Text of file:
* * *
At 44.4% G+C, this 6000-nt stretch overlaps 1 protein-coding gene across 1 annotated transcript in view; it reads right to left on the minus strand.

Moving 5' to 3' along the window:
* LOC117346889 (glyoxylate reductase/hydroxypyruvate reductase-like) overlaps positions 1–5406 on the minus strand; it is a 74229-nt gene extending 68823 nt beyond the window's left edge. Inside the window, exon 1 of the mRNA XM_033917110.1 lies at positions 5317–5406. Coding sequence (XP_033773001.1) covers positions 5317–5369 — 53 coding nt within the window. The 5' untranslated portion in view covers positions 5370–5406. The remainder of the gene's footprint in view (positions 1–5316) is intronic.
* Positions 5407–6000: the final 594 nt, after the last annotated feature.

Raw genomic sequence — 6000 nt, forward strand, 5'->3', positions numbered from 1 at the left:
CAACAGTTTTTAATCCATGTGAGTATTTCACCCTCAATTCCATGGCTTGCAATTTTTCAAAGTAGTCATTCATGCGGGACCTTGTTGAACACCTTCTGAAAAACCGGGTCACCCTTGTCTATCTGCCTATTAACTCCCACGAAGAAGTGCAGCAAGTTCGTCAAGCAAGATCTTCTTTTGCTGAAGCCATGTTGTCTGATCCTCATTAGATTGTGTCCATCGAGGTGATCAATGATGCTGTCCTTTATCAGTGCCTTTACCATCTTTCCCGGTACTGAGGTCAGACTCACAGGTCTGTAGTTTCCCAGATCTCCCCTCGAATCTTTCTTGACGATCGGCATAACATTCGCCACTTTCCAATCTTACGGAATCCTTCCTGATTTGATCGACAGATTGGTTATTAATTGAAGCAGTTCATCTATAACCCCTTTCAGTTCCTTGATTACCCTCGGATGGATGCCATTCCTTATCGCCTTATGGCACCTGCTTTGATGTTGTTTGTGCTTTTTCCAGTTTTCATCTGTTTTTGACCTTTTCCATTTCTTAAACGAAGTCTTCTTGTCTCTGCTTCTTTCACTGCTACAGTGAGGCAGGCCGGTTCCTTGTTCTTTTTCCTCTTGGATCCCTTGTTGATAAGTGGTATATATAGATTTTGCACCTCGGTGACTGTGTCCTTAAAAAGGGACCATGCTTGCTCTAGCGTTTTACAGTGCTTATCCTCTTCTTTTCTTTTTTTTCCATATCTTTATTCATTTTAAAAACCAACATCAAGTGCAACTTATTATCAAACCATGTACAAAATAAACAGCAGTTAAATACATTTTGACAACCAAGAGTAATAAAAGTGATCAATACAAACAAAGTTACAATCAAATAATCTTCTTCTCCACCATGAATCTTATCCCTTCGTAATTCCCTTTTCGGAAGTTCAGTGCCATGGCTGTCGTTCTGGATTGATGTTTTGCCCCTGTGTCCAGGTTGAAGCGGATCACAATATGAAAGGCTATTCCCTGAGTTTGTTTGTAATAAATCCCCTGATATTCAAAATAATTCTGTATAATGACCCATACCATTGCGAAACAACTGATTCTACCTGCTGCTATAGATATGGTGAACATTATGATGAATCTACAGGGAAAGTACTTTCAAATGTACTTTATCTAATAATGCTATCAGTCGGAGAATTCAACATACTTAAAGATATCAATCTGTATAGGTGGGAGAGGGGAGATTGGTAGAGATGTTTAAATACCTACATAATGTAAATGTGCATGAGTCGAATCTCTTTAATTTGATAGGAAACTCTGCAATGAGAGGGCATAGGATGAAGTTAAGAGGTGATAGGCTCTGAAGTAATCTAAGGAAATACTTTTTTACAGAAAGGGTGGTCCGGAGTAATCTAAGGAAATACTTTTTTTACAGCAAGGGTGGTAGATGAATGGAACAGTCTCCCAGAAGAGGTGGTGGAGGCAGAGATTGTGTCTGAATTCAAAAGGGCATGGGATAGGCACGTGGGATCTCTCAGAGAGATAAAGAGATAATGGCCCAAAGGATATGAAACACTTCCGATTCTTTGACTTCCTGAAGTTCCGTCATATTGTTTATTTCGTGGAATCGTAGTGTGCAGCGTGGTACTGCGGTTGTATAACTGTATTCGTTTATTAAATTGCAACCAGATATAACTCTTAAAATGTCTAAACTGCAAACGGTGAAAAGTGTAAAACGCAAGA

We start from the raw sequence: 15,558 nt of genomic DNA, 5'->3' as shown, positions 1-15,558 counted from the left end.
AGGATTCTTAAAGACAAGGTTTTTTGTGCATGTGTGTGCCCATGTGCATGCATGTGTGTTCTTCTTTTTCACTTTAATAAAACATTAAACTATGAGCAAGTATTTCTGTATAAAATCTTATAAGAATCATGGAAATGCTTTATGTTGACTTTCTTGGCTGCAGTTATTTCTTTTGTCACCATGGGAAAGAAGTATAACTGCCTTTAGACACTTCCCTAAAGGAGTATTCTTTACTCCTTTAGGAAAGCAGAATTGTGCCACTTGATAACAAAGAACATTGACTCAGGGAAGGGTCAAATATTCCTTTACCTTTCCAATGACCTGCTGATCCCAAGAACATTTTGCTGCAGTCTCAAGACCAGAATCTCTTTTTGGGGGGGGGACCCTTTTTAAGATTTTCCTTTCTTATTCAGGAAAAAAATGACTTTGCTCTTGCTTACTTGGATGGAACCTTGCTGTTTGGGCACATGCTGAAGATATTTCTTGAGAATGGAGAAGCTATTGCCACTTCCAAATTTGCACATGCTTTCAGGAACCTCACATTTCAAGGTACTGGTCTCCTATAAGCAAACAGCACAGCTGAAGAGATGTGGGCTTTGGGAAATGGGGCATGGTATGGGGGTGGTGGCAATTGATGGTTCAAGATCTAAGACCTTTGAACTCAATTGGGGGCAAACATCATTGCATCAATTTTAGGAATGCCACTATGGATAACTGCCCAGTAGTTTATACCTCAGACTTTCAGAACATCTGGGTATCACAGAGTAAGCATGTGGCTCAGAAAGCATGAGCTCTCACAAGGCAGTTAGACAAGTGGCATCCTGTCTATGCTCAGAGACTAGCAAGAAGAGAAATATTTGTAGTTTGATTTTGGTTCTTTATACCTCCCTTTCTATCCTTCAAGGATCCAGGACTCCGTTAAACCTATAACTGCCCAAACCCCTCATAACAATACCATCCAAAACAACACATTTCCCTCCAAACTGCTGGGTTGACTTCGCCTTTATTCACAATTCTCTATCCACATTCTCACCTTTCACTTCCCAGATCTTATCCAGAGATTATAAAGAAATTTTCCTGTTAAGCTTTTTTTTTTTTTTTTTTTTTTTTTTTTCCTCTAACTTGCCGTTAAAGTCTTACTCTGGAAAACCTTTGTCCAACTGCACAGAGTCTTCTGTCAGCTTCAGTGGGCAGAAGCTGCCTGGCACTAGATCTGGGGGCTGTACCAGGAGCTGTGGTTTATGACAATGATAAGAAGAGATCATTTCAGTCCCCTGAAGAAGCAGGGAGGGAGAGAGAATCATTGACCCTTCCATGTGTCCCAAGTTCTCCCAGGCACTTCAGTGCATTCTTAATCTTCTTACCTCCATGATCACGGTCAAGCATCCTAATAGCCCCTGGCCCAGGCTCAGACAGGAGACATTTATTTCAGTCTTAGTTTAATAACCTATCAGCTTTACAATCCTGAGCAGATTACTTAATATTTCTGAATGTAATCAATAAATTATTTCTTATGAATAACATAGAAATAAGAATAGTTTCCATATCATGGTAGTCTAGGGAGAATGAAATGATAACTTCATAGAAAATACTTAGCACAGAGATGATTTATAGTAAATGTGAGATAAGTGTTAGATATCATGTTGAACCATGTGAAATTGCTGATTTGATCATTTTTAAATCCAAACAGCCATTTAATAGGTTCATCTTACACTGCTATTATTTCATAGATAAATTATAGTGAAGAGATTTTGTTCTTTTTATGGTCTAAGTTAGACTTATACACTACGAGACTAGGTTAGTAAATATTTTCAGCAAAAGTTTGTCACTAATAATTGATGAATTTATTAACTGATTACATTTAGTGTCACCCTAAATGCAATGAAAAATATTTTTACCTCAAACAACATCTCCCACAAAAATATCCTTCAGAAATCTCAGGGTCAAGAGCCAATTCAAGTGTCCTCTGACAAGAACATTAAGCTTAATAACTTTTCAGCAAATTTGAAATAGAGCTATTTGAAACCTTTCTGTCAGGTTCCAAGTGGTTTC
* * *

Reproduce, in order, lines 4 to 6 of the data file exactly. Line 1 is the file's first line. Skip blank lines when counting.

* Positions 5407–6000: the final 594 nt, after the last annotated feature.

Raw genomic sequence — 6000 nt, forward strand, 5'->3', positions numbered from 1 at the left:
CAACAGTTTTTAATCCATGTGAGTATTTCACCCTCAATTCCATGGCTTGCAATTTTTCAAAGTAGTCATTCATGCGGGACCTTGTTGAACACCTTCTGAAAAACCGGGTCACCCTTGTCTATCTGCCTATTAACTCCCACGAAGAAGTGCAGCAAGTTCGTCAAGCAAGATCTTCTTTTGCTGAAGCCATGTTGTCTGATCCTCATTAGATTGTGTCCATCGAGGTGATCAATGATGCTGTCCTTTATCAGTGCCTTTACCATCTTTCCCGGTACTGAGGTCAGACTCACAGGTCTGTAGTTTCCCAGATCTCCCCTCGAATCTTTCTTGACGATCGGCATAACATTCGCCACTTTCCAATCTTACGGAATCCTTCCTGATTTGATCGACAGATTGGTTATTAATTGAAGCAGTTCATCTATAACCCCTTTCAGTTCCTTGATTACCCTCGGATGGATGCCATTCCTTATCGCCTTATGGCACCTGCTTTGATGTTGTTTGTGCTTTTTCCAGTTTTCATCTGTTTTTGACCTTTTCCATTTCTTAAACGAAGTCTTCTTGTCTCTGCTTCTTTCACTGCTACAGTGAGGCAGGCCGGTTCCTTGTTCTTTTTCCTCTTGGATCCCTTGTTGATAAGTGGTATATATAGATTTTGCACCTCGGTGACTGTGTCCTTAAAAAGGGACCATGCTTGCTCTAGCGTTTTACAGTGCTTATCCTCTTCTTTTCTTTTTTTTCCATATCTTTATTCATTTTAAAAACCAACATCAAGTGCAACTTATTATCAAACCATGTACAAAATAAACAGCAGTTAAATACATTTTGACAACCAAGAGTAATAAAAGTGATCAATACAAACAAAGTTACAATCAAATAATCTTCTTCTCCACCATGAATCTTATCCCTTCGTAATTCCCTTTTCGGAAGTTCAGTGCCATGGCTGTCGTTCTGGATTGATGTTTTGCCCCTGTGTCCAGGTTGAAGCGGATCACAATATGAAAGGCTATTCCCTGAGTTTGTTTGTAATAAATCCCCTGATATTCAAAATAATTCTGTATAATGACCCATACCATTGCGAAACAACTGATTCTACCTGCTGCTATAGATATGGTGAACATTATGATGAATCTACAGGGAAAGTACTTTCAAATGTACTTTATCTAATAATGCTATCAGTCGGAGAATTCAACATACTTAAAGATATCAATCTGTATAGGTGGGAGAGGGGAGATTGGTAGAGATGTTTAAATACCTACATAATGTAAATGTGCATGAGTCGAATCTCTTTAATTTGATAGGAAACTCTGCAATGAGAGGGCATAGGATGAAGTTAAGAGGTGATAGGCTCTGAAGTAATCTAAGGAAATACTTTTTTACAGAAAGGGTGGTCCGGAGTAATCTAAGGAAATACTTTTTTTACAGCAAGGGTGGTAGATGAATGGAACAGTCTCCCAGAAGAGGTGGTGGAGGCAGAGATTGTGTCTGAATTCAAAAGGGCATGGGATAGGCACGTGGGATCTCTCAGAGAGATAAAGAGATAATGGCCCAAAGGATATGAAACACTTCCGATTCTTTGACTTCCTGAAGTTCCGTCATATTGTTTATTTCGTGGAATCGTAGTGTGCAGCGTGGTACTGCGGTTGTATAACTGTATTCGTTTATTAAATTGCAACCAGATATAACTCTTAAAATGTCTAAACTGCAAACGGTGAAAAGTGTAAAACGCAAGA